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Food Coatings

Getting that crunch, flavour and nutrition: new takes on food coatings

Coatings go beyond enhancing flavour, texture and looks – to also serve functional purposes in food, especially when it’s frozen. Recent advances in ingredient technology are helping help processors meet emerging needs in battered and coated foods.

Crispy coverings with soft-and-chewy centres or smooth-and-tender outsides with crunchy bits inside—coatings and inclusions help improve flavour and add appeal.

On the outside, food coatings, such as a batter or breading in fried and baked foods, go beyond adding complex taste and texture components and contributing to aesthetics. They act as a barrier to mass transfer during frying, thereby reducing oil uptake and preventing moisture loss.
Today, practically everything—from nuggets to vegetables to wings—is breaded, battered, and glazed. Such treatments can add additional colour, flavour, and texture and, sometimes, even add a boost in nutrition or extended shelflife.
This transformation of an otherwise simple food into a culinary delight, while seemingly simple, requires careful consideration of ingredient, process, and economics.

Other key considerations include how the consumer will use it; and will it deliver its promise of a crunchy, crispy texture.
Working Class Heros
Coatings, batters, and breadings typically are crafted from a combination of flours or starch, water and seasoning. These seasonings run the gamut, from simple salt, pepper, spices, or herbs, to more complex flavour providers, such as cheese flavours, yeast flakes, MSG, and other flavour enhancers.

They also can be made with or without a leavening agent or a binder (such as egg). The goal is to form a fluid batter or even breading/batter coating on foods.
Batters can either be made of adhesive semi-liquid, into which food is dipped and subsequently coated with breading; or they can be tempura, which usually contains leavening substances and is applied solely to the food surface. Batter formulation is flexible, allowing for maximum adaptation to food product development.
The formulation, composition, physicochemical properties, and microstructural configuration of the components of batter and their relationships play a key role in product development and quality definition.

Contemporary consumers have sophisticated expectations for variety and convenience that demand a better understanding of batters and breading systems. Improved functionality and quality, as well as cost-effectiveness with the use of new and clean ingredients that add further value, are top of mind for those in batter formulation.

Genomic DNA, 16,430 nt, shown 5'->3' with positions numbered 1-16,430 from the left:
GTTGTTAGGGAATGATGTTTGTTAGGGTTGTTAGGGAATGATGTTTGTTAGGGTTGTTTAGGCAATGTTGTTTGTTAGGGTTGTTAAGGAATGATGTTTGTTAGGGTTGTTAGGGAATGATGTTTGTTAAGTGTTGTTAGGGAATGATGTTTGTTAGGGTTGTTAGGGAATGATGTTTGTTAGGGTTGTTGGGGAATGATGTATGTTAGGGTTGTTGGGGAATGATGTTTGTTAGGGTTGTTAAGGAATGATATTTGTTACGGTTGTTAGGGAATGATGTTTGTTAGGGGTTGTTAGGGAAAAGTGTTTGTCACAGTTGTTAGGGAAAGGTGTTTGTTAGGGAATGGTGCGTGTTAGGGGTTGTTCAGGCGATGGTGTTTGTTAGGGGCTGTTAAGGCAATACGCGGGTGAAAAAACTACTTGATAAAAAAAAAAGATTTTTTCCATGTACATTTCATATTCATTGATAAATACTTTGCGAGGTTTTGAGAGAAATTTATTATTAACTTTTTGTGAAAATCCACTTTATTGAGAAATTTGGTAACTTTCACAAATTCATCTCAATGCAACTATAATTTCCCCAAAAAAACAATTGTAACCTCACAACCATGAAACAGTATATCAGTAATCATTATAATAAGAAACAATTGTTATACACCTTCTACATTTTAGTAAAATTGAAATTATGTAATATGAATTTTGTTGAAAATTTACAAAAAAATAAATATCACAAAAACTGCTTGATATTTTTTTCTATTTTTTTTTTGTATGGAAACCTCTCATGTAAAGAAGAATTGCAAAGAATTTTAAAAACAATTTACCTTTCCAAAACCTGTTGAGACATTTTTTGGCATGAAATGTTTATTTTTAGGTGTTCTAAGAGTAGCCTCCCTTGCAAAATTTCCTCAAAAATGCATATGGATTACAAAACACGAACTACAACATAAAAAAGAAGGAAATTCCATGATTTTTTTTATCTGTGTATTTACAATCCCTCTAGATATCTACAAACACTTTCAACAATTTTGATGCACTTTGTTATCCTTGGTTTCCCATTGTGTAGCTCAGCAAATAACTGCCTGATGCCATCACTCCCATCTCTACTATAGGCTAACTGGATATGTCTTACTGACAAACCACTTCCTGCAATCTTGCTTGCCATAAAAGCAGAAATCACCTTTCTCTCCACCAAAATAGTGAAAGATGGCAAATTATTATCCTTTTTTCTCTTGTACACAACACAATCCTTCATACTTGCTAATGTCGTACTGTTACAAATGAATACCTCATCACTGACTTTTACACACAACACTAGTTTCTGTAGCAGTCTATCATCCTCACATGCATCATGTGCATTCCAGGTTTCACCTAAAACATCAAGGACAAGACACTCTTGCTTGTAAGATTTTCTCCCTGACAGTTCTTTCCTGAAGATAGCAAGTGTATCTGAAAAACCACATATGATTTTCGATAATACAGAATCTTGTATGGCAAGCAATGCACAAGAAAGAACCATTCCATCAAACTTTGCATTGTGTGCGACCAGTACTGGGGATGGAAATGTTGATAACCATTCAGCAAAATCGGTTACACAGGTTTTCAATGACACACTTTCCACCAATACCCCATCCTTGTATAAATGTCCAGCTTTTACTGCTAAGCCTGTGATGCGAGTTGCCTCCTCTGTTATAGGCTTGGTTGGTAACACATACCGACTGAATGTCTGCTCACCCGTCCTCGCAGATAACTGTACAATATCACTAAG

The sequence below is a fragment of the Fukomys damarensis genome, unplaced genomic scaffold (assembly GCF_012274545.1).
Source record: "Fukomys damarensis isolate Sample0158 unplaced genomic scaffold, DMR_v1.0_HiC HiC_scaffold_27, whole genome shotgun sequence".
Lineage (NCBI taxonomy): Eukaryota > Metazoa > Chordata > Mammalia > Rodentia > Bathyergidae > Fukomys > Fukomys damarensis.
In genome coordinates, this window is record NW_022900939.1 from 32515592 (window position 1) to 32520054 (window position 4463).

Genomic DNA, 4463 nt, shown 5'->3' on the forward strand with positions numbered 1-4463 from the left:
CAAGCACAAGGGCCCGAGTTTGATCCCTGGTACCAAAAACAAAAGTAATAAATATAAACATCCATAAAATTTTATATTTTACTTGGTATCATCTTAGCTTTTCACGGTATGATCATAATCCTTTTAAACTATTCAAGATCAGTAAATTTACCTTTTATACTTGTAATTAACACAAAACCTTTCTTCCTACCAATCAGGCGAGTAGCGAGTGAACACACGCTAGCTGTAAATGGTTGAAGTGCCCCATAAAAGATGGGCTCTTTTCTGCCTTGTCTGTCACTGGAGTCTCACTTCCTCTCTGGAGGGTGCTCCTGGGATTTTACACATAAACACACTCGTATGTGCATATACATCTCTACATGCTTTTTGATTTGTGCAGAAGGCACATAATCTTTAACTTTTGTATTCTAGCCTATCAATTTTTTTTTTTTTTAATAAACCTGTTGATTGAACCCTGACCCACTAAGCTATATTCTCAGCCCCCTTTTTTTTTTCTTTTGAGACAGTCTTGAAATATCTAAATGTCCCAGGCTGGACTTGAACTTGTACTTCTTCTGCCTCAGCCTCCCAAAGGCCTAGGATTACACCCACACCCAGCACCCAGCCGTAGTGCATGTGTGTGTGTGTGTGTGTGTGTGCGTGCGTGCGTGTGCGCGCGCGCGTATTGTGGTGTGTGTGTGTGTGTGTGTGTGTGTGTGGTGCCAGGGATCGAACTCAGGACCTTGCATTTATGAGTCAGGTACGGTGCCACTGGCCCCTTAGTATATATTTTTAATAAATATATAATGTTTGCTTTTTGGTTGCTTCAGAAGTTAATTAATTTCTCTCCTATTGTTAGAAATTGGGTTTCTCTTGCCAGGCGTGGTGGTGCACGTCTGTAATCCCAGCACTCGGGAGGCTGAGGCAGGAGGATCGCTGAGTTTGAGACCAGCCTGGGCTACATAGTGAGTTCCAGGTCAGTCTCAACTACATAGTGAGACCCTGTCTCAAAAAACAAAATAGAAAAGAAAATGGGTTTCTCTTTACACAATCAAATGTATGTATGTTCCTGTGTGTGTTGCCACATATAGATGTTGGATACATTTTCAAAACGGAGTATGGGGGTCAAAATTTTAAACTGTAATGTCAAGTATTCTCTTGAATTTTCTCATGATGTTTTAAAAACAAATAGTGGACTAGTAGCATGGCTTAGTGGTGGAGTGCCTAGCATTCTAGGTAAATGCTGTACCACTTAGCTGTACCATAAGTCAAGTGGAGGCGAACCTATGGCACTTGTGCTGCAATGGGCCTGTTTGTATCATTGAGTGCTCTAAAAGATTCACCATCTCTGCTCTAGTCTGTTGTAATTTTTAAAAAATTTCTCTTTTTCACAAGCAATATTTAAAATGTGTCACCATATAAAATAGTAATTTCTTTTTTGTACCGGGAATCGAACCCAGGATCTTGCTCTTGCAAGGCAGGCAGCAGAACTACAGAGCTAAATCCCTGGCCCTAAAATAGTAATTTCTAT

Interestingly, there still are some unknowns in relation to the physical and chemical properties of batters in process, such as aspects and mechanisms of fat uptake, moisture loss, texture, structure, viscosity, thermal gelation vis their composition and formulation.
Pulse Positive
Crunchiness, inside or outside a product, has become an increasingly popular demand in recent years, no matter the type of food and whether savoury or sweet.

The desire for crunchy textures also is moving beyond the snack category to become the centre-of-plate meal component. But, when it comes to including a crunchy outside or inclusion, ingredient functionality is critical to the transformation. For outside crunch, coatings must adhere and cover the product completely.
Battered and breaded foods must be crisp and crunchy, not oil-logged or soggy. Carrying and delivering flavours through the various preparation steps is a precision process with specific challenges at each step.
A current and almost universal trend is the use of protein-rich ingredients to deliver crunchiness to coatings.

Recent advances in ingredient technology help processors meet emerging needs in battered and coated foods. This is especially true for the growing demands for healthier foods, higher protein, and accommodating allergy needs or preferences (based on both valid and perceived health benefits)…..

Pulse-based ingredients are thus finding their way into coatings and conclusions. They are high in protein, non-GMO, vegetarian, and often sustainably sourced.

They also are of the “in the right place at the right time” ingredient category, in that the UN recently declared 2016 as the International Year of Pulses.
Give Peas a Chance
Pea and other pulse flours and proteins readily can be used to replace wheat and corn flours in coatings. Product developers are turning to lentils, fava beans, and chickpeas, because they are naturally non-GMO, gluten-free, low-allergenic—and are rich in protein, fibre, and a host of micronutrients…..

PreparedFoods.com: Read the full article

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